I am constantly reminded that I shouldn’t speak so loudly. Even at a hockey game where I was excited and into it, I was told that being too loud would disturb the people in front of us. My excitement, my enthusiasm, was secondary to the comfort of the people around me.
I am constantly reminded that my physical appearance is paramount. I shouldn’t wear what I love because it makes me look frumpy or out of touch. When it comes to fashion I never know what to wear. Am I over dressing? Under dressing? Do I look like a slob? I’m a nervous wreck. I don’t want to embarrass my husband by wearing the wrong thing. I never know what to buy. I should be able to buy something because I like it, it’s on sale, and it’s in my size. But I constantly second guess myself – will it actually look good on me? Will my husband like it?
(My husband is not a bad guy by the way. He just sort of inherited all these issues I face as the male I live with and interact with most often. He doesn’t reinforce my insecurities.)
And on the flip side of this problem is that “maleness” is equated with strong, good, powerful, and intelligent. “Grow some balls” or “It takes balls” or “lady-balls”? Why is a person only strong if they have a pair of testicles (which are extremely vulnerable to harm by the way)? And why, as a woman, do I need an equivalent of these ‘balls’ in order to possess the implied strength or determination?
Okay, I’m not overly sensitive. Honestly, gender-based language doesn’t offend me, not even when it’s used as a joke or light-hearted insult. Language evolves. Culture evolves. Saying “Curiosity killed the cat” doesn’t mean you approve of violence towards animals. “Grow a set” is going to take on a similar place in the vernacular, disconnected from its origins with only its intended meaning left.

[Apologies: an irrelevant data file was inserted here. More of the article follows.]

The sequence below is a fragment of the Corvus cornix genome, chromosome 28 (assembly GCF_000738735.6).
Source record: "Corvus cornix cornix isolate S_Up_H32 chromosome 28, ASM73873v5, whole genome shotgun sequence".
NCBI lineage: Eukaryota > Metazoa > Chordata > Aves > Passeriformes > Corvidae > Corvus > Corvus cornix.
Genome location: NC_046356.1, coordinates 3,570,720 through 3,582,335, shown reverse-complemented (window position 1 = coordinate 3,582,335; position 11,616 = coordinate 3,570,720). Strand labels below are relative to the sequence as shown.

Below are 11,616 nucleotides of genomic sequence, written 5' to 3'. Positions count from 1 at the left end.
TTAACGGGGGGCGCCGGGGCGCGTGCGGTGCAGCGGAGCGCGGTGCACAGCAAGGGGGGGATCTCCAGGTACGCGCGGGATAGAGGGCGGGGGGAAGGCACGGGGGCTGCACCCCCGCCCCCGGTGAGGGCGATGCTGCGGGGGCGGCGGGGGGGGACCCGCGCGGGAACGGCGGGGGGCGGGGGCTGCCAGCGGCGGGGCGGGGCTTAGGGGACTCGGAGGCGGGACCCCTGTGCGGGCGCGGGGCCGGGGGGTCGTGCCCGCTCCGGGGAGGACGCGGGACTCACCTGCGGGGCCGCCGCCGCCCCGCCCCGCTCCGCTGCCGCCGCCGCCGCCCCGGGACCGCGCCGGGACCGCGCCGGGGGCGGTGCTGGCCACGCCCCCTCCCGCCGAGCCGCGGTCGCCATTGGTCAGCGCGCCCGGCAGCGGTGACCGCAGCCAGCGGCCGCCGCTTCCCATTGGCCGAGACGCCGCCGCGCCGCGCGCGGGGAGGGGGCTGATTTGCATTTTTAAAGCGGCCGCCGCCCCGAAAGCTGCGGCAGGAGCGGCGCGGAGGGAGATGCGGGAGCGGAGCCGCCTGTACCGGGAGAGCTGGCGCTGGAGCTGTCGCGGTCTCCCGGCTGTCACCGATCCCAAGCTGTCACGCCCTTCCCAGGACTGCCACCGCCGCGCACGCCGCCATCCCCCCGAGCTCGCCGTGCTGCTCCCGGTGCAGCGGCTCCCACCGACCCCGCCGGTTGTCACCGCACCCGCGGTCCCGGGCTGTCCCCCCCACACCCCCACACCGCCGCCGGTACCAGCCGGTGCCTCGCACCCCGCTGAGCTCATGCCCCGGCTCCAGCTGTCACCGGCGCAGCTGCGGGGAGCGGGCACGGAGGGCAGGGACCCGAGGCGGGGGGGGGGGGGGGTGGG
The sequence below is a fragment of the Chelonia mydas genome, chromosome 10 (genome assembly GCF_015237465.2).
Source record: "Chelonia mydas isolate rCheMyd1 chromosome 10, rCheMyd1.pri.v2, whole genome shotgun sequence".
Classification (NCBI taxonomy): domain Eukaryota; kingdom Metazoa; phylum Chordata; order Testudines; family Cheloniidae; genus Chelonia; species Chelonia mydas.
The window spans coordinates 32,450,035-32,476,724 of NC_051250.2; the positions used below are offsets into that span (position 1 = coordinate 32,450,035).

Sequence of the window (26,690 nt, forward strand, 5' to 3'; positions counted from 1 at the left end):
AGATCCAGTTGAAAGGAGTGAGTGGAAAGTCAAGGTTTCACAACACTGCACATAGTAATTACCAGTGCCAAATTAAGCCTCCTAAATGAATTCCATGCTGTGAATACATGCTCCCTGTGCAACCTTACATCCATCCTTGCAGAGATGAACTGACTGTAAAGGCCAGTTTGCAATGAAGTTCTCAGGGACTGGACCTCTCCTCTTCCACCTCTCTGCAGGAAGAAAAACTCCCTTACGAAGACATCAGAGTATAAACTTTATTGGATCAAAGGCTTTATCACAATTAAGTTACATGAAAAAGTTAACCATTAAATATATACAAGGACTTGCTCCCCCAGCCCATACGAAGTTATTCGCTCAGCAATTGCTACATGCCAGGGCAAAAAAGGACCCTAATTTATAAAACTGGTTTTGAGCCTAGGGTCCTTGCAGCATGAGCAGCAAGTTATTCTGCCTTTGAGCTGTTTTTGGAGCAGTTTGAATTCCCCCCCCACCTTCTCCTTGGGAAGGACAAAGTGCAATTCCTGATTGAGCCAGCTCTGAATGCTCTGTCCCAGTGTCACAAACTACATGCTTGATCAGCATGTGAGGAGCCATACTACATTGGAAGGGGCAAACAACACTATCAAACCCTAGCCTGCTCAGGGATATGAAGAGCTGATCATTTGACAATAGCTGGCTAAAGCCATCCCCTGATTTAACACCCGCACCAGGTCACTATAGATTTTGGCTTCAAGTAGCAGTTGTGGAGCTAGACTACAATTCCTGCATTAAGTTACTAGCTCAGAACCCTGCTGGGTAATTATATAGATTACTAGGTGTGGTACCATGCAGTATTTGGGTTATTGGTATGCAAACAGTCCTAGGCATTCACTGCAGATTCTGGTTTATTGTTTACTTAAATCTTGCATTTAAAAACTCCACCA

And, I should probably get to the point of this entry. The point that’s directed at the good men out there. #yesallwomen have been insulted, harassed, passed over for promotions, leered at, groped, raped, stalked …. by someone at some point in their lives. We grow up learning a set of survival skills that don’t help us at all except to minimize the blame we must shoulder when these things do happen to us. We learn to go everywhere in pairs or groups. We learn never to leave our drinks unattended. We learn not to walk outside at night. We learn not to wear our hair in a ponytail, to wear sensible shoes in case someone attacks us and we need to run, to use our keys as a potential weapon … the list goes on.
We are tired of being good natured about jokes that make us uncomfortable. We are tired of triple checking what we’re wearing just in case someone will think we’re “asking for it”. We’re tired of teaching the new guy how to do the job we applied for and didn’t get. We’re tired of the wolf whistles and the lewd “compliments”. We’re tired of the rape jokes.
So, if you’re really one of the “good guys” then please, stop acting like the jerks. Please, when a woman gives you a cold shoulder in response to a compliment, apologize for bothering her, wish her a good day or a good weekend, smile, and walk on. Don’t demand that she smile, don’t demand anything. She owes you nothing. Show her you didn’t mean to offend her by not being offended by her.
If you’re really one of the good guys, shut down the guys who are making the rape jokes. Let them know it’s not appropriate, that it’s not funny.
If you’re really one of the good guys, please, step up and act like one of the good guys.